This book provides the first detailed analysis of the influence of former Irish Parliamentary Party members and methods in independent Ireland and the place of the party’s leaders in public memory. Previous studies of the party have concluded with its dramatic fall in 1918 and shown little interest in the fate of its members thereafter. This study adopts a new approach, using biographical data to provide the first statistical analysis of the Irish Party heritage within each political party in the independent Irish state established in 1922. Utilising a wealth of archival material, as well as contemporary and critical writings, it explores how former Irish Party followers reacted to the changed circumstances of independent Ireland. One chapter undertakes a case study of the Irish National League, arguing that this organisation, founded and led by former MPs, effectively constituted a ‘legacy party’.
Analysis of party politics is complemented by scrutiny of the practice of commemoration to ask how the Irish Party was remembered in a state founded on the sacrifice of the Easter Rising. This detailed study of the evolution of the party’s public memory sheds new and significant light on the way that figures such as Charles Stewart Parnell, John Redmond and Michael Davitt were remembered.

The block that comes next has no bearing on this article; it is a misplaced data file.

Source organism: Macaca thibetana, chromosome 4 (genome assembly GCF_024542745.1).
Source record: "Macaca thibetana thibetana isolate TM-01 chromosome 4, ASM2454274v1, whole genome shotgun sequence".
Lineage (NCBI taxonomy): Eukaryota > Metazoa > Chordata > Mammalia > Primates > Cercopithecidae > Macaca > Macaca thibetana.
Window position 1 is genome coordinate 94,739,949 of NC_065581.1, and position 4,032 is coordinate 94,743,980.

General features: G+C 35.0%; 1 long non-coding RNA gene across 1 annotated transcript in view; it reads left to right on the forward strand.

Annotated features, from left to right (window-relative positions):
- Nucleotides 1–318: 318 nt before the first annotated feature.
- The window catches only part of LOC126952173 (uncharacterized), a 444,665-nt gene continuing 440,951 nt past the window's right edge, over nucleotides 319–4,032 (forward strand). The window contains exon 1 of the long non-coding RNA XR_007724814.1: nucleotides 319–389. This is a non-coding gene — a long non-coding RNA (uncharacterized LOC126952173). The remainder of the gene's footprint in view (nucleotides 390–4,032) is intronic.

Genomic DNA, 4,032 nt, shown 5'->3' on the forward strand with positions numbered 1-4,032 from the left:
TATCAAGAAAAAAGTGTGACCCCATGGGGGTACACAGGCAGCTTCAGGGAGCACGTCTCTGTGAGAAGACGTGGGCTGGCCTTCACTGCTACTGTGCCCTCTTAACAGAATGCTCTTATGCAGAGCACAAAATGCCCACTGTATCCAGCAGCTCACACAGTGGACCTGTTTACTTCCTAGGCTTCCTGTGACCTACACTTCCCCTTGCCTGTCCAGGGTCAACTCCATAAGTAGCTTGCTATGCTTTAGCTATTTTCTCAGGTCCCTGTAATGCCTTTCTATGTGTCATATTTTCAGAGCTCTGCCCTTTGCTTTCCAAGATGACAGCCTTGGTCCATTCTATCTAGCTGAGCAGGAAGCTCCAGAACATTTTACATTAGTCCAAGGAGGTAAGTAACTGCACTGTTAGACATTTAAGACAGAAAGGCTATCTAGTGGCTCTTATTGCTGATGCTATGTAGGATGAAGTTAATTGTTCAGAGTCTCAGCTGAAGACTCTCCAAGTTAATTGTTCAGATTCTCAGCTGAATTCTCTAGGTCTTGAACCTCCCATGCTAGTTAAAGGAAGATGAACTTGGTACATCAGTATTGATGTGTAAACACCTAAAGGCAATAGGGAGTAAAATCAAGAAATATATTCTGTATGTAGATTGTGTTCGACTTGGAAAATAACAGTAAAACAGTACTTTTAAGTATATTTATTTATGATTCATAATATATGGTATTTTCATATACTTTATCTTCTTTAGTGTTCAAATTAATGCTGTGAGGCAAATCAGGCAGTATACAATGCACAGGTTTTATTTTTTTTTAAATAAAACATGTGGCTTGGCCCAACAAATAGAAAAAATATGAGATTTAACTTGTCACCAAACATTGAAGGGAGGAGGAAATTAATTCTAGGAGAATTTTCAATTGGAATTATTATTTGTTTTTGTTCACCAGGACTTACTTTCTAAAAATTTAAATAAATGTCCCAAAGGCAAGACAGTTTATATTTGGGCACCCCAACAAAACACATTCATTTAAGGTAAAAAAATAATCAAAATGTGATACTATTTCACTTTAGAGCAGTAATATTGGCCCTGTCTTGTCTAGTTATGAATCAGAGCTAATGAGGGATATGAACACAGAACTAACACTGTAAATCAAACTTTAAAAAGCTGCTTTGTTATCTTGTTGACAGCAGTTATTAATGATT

'This book fills a very
significant gap in Irish political history by exploring the after-life of the
old Irish home rule party after its electoral demise in 1918. It charts
expertly the continuing legacy of the constitutional nationalist tradition in
the politics of the newly independent Ireland. The home rule movement dominated
Irish politics for nearly fifty years and in this excellent book its much longer
and wider impact is properly acknowledged.'
Dr Marie Coleman, Queen's University Belfast
'A methodical pioneering study of the old nationalists in the new order... With no dominant archive or set of papers to work from, the author had a challenging task in assembling his materials and has completed it impressively.'
R. V. Comerford, Parliaments, Estates and Representation
‘The Legacy of the Irish Parliamentary Party addresses a significant lacuna in Irish political history, demonstrating that Sinn Féin’s claim in 1917 that the IPP had been ‘killed in South Longford and buried in East Clare’ was not totally accurate.’
Paul Hughes, Parliamentary History
‘O’Donoghue has produced a well-researched and informative study on the legacy of one of the most celebrated, feared and despised political movements of the late nineteenth and early twentieth centuries.’
Colin W. Reid, Irish Historical Studies